Lalaine V. BLANCO, Appellant,
Mario L. BLANCO, Respondent.
[Copyrighted Material Omitted]
George R. Carter, Las Vegas, for Appellant.
Carol A. Menninger, Las Vegas, for Respondent.
Amber Robinson, Las Vegas; Kristine Brewer, Las Vegas; Silverman, Decaria & Kattelman, Chtd., and Michael V. Kattelman, Reno, for Amicus Curiae Family Law Section of the State Bar of Nevada.
BEFORE THE COURT EN BANC.
In this divorce case, the wife was representing herself and failed to comply with several of the husband's discovery requests. As a consequence, the district court entered a default divorce decree against her as a sanction. We must decide the propriety of such case-concluding discovery sanctions in divorce proceedings, particularly in those cases involving child custody. We hold that it is not permissible to resolve child custody and child support claims by default as a sanction for discovery violations because the child's best interest is paramount and compels a decision on the merits.
As for the division of community property and debt, we conclude that the court must make an equal disposition as required by statute. Regarding all other claims, the court may enter a default, but only after a thorough evaluation and express findings of whether less severe sanctions are appropriate. Here, because the district court did not make any express findings as to appropriateness of less severe sanctions before entering the default, we reverse the default divorce decree and remand for further proceedings.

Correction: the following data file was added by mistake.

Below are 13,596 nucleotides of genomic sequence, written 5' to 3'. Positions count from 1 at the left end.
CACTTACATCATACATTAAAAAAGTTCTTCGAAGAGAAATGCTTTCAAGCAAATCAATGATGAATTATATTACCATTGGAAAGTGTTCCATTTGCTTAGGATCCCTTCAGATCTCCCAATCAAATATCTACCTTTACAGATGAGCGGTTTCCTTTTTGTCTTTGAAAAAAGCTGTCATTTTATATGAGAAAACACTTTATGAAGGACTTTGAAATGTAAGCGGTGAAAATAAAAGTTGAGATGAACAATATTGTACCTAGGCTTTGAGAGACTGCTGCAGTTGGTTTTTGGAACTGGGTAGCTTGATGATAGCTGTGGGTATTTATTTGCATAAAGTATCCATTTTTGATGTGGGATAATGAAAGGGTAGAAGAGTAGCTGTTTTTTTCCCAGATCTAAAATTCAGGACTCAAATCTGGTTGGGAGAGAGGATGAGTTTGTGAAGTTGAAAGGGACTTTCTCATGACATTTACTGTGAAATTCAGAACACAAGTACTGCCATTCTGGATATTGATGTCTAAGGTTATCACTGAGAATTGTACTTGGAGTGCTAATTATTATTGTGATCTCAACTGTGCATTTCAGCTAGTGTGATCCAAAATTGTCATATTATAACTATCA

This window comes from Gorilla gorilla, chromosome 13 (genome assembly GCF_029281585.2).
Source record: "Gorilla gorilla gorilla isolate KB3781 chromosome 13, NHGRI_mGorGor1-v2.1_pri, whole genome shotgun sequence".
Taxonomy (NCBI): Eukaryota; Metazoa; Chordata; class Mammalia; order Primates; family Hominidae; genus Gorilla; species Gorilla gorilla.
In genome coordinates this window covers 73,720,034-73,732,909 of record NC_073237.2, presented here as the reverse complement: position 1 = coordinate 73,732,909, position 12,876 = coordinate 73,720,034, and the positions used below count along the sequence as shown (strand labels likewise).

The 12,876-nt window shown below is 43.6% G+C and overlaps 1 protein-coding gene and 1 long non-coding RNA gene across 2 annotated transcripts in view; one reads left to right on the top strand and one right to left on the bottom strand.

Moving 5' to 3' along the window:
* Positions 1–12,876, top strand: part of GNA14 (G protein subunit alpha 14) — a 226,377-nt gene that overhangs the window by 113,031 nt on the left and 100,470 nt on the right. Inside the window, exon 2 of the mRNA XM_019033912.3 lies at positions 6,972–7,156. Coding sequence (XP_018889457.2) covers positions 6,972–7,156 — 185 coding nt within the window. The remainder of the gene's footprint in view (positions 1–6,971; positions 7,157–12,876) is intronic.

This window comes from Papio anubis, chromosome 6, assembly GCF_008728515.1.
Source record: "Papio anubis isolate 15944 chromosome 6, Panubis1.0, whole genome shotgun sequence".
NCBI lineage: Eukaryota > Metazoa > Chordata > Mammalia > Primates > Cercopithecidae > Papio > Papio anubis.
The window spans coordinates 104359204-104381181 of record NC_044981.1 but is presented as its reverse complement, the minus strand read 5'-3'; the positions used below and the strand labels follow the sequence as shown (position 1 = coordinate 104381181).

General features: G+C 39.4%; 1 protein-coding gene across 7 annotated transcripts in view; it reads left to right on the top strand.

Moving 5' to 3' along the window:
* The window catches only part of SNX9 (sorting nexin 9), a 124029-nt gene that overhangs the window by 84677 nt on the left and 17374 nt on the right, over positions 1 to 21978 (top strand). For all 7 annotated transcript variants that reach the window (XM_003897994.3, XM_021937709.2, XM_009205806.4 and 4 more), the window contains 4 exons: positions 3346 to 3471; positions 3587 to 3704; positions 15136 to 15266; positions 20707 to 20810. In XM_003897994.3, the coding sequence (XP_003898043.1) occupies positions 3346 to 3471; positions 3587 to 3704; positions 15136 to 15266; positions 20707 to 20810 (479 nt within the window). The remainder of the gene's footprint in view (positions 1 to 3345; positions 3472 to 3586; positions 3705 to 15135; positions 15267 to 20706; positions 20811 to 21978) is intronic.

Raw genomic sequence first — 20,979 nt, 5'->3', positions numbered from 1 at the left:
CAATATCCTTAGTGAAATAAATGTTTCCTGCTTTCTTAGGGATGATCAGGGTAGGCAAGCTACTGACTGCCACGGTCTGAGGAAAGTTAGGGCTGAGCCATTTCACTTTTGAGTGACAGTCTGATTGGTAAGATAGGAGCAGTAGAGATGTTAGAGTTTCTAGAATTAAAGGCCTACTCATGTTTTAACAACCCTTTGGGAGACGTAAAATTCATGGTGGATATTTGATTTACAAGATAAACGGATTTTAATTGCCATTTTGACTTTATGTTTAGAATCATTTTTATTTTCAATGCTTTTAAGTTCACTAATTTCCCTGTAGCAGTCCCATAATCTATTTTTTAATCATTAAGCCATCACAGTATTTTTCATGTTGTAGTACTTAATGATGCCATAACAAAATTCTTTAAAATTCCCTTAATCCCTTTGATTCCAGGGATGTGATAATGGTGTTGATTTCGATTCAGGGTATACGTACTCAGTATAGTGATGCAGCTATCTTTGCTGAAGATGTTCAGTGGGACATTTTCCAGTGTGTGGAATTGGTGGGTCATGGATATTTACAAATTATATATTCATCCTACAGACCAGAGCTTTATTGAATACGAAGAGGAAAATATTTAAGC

FACTS AND PROCEDURAL HISTORY
Mario and Lalaine Blanco were married in 1989, and they have four children. Lalaine filed a complaint for divorce, and Mario filed an answer and counterclaim. By their pleadings, the parties requested resolution of child custody and support, spousal support, property division, and attorney fees. Lalaine sought primary physical custody and $600 in monthly child support, while Mario requested joint physical custody and $2,552 in monthly child support. Lalaine's complaint requested that neither party pay spousal support, whereas Mario sought $1,000 in monthly spousal support for ten and one-half years. Both parties sought the division of the parties' community property, an award of attorney fees, and the permission to claim the children as exemptions on their respective income tax returns. Mario also asked that Lalaine maintain health insurance for the children and for him until he could obtain his own coverage.
Child custody was, for the most part, resolved through mediation. The parties entered into a stipulation and order for custody on June 3, 2011 (June custody order). Under that order, the parties agreed to joint legal custody of their two children, who were still minors at that time. As to physical custody, Mario was to have visitation at least three days each week, with ...